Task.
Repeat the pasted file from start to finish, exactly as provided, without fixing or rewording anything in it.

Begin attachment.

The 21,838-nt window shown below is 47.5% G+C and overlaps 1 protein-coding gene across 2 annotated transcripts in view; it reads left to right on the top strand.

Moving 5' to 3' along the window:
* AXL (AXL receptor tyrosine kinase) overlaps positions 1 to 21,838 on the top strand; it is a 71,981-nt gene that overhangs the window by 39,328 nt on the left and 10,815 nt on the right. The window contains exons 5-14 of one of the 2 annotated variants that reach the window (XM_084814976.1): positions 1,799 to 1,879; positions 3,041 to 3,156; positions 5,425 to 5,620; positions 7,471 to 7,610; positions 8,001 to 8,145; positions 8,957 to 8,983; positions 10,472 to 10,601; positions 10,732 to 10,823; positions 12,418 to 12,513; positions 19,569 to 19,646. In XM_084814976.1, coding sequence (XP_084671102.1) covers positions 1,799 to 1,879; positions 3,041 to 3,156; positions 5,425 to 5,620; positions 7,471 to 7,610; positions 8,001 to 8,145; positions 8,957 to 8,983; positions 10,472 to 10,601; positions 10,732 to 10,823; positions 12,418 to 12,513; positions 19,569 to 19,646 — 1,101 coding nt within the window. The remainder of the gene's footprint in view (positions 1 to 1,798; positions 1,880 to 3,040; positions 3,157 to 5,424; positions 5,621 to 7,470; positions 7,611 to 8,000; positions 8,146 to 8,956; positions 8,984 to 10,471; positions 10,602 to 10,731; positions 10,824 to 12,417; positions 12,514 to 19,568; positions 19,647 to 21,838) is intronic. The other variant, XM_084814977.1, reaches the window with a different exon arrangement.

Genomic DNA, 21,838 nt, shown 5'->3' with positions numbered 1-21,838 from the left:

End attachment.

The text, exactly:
The 21,838-nt window shown below is 47.5% G+C and overlaps 1 protein-coding gene across 2 annotated transcripts in view; it reads left to right on the top strand.

Moving 5' to 3' along the window:
* AXL (AXL receptor tyrosine kinase) overlaps positions 1 to 21,838 on the top strand; it is a 71,981-nt gene that overhangs the window by 39,328 nt on the left and 10,815 nt on the right. The window contains exons 5-14 of one of the 2 annotated variants that reach the window (XM_084814976.1): positions 1,799 to 1,879; positions 3,041 to 3,156; positions 5,425 to 5,620; positions 7,471 to 7,610; positions 8,001 to 8,145; positions 8,957 to 8,983; positions 10,472 to 10,601; positions 10,732 to 10,823; positions 12,418 to 12,513; positions 19,569 to 19,646. In XM_084814976.1, coding sequence (XP_084671102.1) covers positions 1,799 to 1,879; positions 3,041 to 3,156; positions 5,425 to 5,620; positions 7,471 to 7,610; positions 8,001 to 8,145; positions 8,957 to 8,983; positions 10,472 to 10,601; positions 10,732 to 10,823; positions 12,418 to 12,513; positions 19,569 to 19,646 — 1,101 coding nt within the window. The remainder of the gene's footprint in view (positions 1 to 1,798; positions 1,880 to 3,040; positions 3,157 to 5,424; positions 5,621 to 7,470; positions 7,611 to 8,000; positions 8,146 to 8,956; positions 8,984 to 10,471; positions 10,602 to 10,731; positions 10,824 to 12,417; positions 12,514 to 19,568; positions 19,647 to 21,838) is intronic. The other variant, XM_084814977.1, reaches the window with a different exon arrangement.

Genomic DNA, 21,838 nt, shown 5'->3' with positions numbered 1-21,838 from the left: